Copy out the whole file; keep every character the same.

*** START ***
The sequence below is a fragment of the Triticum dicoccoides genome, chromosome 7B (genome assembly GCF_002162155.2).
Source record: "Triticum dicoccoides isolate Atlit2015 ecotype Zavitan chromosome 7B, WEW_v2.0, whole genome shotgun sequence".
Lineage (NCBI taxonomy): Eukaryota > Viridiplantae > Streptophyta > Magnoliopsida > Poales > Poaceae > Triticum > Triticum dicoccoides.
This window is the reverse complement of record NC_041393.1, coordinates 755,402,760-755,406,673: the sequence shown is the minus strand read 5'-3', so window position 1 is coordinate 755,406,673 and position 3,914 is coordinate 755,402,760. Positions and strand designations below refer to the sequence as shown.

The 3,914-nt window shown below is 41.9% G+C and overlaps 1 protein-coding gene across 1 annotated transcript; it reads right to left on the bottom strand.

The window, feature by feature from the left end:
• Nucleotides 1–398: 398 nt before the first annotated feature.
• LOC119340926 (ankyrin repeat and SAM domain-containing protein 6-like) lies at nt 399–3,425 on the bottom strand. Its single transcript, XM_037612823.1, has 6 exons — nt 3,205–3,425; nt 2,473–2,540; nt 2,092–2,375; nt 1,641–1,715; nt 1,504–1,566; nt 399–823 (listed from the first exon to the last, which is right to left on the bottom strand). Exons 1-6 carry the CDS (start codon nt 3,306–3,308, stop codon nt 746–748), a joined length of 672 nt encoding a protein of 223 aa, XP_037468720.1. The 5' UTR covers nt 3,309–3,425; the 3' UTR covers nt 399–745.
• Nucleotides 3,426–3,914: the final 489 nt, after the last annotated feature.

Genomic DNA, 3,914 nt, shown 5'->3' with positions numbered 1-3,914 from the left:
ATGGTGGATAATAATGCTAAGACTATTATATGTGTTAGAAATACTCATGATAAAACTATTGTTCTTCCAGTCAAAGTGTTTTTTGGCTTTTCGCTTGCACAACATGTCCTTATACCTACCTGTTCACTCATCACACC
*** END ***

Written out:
The sequence below is a fragment of the Triticum dicoccoides genome, chromosome 7B (genome assembly GCF_002162155.2).
Source record: "Triticum dicoccoides isolate Atlit2015 ecotype Zavitan chromosome 7B, WEW_v2.0, whole genome shotgun sequence".
Lineage (NCBI taxonomy): Eukaryota > Viridiplantae > Streptophyta > Magnoliopsida > Poales > Poaceae > Triticum > Triticum dicoccoides.
This window is the reverse complement of record NC_041393.1, coordinates 755,402,760-755,406,673: the sequence shown is the minus strand read 5'-3', so window position 1 is coordinate 755,406,673 and position 3,914 is coordinate 755,402,760. Positions and strand designations below refer to the sequence as shown.

The 3,914-nt window shown below is 41.9% G+C and overlaps 1 protein-coding gene across 1 annotated transcript; it reads right to left on the bottom strand.

The window, feature by feature from the left end:
• Nucleotides 1–398: 398 nt before the first annotated feature.
• LOC119340926 (ankyrin repeat and SAM domain-containing protein 6-like) lies at nt 399–3,425 on the bottom strand. Its single transcript, XM_037612823.1, has 6 exons — nt 3,205–3,425; nt 2,473–2,540; nt 2,092–2,375; nt 1,641–1,715; nt 1,504–1,566; nt 399–823 (listed from the first exon to the last, which is right to left on the bottom strand). Exons 1-6 carry the CDS (start codon nt 3,306–3,308, stop codon nt 746–748), a joined length of 672 nt encoding a protein of 223 aa, XP_037468720.1. The 5' UTR covers nt 3,309–3,425; the 3' UTR covers nt 399–745.
• Nucleotides 3,426–3,914: the final 489 nt, after the last annotated feature.

Genomic DNA, 3,914 nt, shown 5'->3' with positions numbered 1-3,914 from the left:
ATGGTGGATAATAATGCTAAGACTATTATATGTGTTAGAAATACTCATGATAAAACTATTGTTCTTCCAGTCAAAGTGTTTTTTGGCTTTTCGCTTGCACAACATGTCCTTATACCTACCTGTTCACTCATCACACC